Liz Flanagan (Dragon Daughter Blog Tour) - Top 5 Dragon Books - Mr. Ripley's Enchanted Books

Good morning. All this week we are celebrating the paperback book release of Liz Flanagan's DRAGON DAUGHTER. There is a lot to get excited about as Mr. Ripley's Enchanted Books is the fifth stop on this blog tour (please see the list for the other stops at the bottom of the page). All posts explore the ideas and inspiration behind this brilliant story. However, this particular post is focused around the authors top five dragon books and school visits. 

What would your favourite dragon books be? Please share your favourite on Twitter using #DragonDaughter. For me, the Eragon series by Christopher Paolini and Dragon Rider by Cornelia Funke would be in my top five list. However, check out this fascinating post below. Hopefully, it will inspire you to pick up this amazing book or invite the author to your school for an author event. Enjoy the post.

Writers are often told to ‘write what you know’, but how do you write about mythical creatures like dragonsunless you do actually have a secret dragon at your house? Partly, my dragons are a combination of many different real animals I’ve known, and partly they’ reinspired by the dragons from books and films I’ve loved. 

In my school visits, we always have long chats about why we love dragons so muchwhy they hold an enduring fascination for us, in so many different times and cultures, and why people have imagined dragons in many varied ways. I really enjoy hearing all the different ideas children have on this subject!

Personally, was drawn to the contrast between a tiny fragile scaly creature that’s just tapped its way out of an egg, and the massive, powerful firebreather with the capacity to destroy whole cities. I love the idea of an animal who can fly anywhere, but who chooses to seek out people. And I loved the idea of a unique bond between a dragon and a particular child, a bond that would last a lifetime and define both of them. My dragons can’t speak, but they can communicate via their calls and their gestures, and they can read the thoughts of people around them. 

In the past, I’ve loved the way different authors describe dragons include the great Ursula Le Guin and Anne McCaffrey. But there are also some more recent middle-grade novels that are full of memorable dragons, so I’ve made a list of five that I’ve loved recently. 

All these authors have imagined dragons in different ways, but here are just a few of my middle-grade favourites. Some are very new; some are old friends:

  • The Secret Dragonby Ed Clarke (Puffin) Eleven-year-old Mari Jones is a fossil-hunter, inspired by her hero Mary Anning, and she longs to be a real scientist. She thinks she’s found an amazing fossil on the beach one day and is shocked to realise it’s alive and is, in fact, a real Welsh dragon. I loved Mari, and her friendship with Dylan, the new boy at school. This story is so beautifully written, with deeper themes of loss and finding your courage and self-belief. The soft, sweet interior illustrations are by Simone Krüger.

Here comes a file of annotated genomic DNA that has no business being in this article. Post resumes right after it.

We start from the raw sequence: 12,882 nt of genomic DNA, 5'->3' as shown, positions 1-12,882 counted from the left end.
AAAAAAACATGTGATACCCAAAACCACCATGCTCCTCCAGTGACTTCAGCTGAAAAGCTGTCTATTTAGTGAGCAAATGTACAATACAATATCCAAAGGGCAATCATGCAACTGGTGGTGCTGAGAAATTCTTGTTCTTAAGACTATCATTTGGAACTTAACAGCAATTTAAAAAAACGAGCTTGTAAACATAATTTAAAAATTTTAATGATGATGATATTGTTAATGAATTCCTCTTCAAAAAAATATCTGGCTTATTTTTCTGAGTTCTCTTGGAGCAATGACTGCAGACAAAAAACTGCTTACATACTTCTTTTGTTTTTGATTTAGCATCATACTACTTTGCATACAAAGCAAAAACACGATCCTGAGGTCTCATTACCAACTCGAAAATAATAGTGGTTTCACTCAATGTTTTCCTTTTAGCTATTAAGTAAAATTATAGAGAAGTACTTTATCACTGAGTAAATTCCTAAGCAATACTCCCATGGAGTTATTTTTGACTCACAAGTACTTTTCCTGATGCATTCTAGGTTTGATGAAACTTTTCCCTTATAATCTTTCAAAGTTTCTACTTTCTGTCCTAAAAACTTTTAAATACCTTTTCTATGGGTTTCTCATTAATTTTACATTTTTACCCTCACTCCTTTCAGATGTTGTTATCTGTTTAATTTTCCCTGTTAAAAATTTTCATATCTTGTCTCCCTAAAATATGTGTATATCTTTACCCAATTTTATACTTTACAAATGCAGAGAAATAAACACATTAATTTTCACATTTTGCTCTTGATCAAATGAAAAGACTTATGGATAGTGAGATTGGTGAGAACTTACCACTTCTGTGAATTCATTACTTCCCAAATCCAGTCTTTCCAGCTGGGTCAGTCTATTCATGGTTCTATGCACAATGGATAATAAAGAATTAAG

• The Boy Who Grew Dragons by Andy Shepherd, illustrated by Sara Ogilvie (Piccadilly Press) At the heart of this book is a beautiful relationship between the main character Tomas and his grandad. Helping Grandad in the garden, Tomas discovers an incredible plant that actually grows dragons. Tomas bonds with a little dragon called Flicker, but soon learns that young dragons cause chaos and that he is likely to be blamed for their destructive habits and incendiary poos. There's so much humour and fun, as well as real warmth and tenderness, in this book, and the illustrations by Sara Ogilvie are full of life and energy.

  • How to Train Your Dragon by Cressida Cowell (Hodder Children’s Books) One of the most popular dragons of all! I’ve loved the film adaptations of this series tooalthough I find the books have more mud and snot and humour. I really love the relationship between Hiccup Horrendous Haddock the Third and his undersized dragon Toothless. The pair save all the Vikings on their island with their quick thinking and skill at speaking Dragonese.

  • Dragonology: The Complete Book of Dragons by Dugald A. Steer, illustrated by Wayne Anderson, Douglas Carrel and Helen Ward (Templar) This book is like an encyclopedia of dragons! It covers many different species, habitats, and life-cycles. It also includes magical elements, offering some useful spells and charms. Stunningly illustrated, it blendreal history and science with mythology in a truly bewitching way. For those who like their dragons grounded in lots of gorgeously presented ‘information’.
  • The Dragon with a Chocolate Heart by Stephanie Burgis (Bloomsbury) Adventurine the young dragon is so impatient to start exploring that she ignores her family’s warnings about the danger of the outside world and those alarming creatures out there. food-mage wizard turnsAdventurine into a girl and she must learn to survive in the human world. The book features friendship and chocolate, two of life’s most delightful things, and I couldn’t help falling in love with this charming story.

Dragon Daughter is published by David Fickling Books.
ISBN: 978-1-78845-021-8 - Priced £6.99
Cover art by Angelo Rinaldi
Interior art by Paul Duffield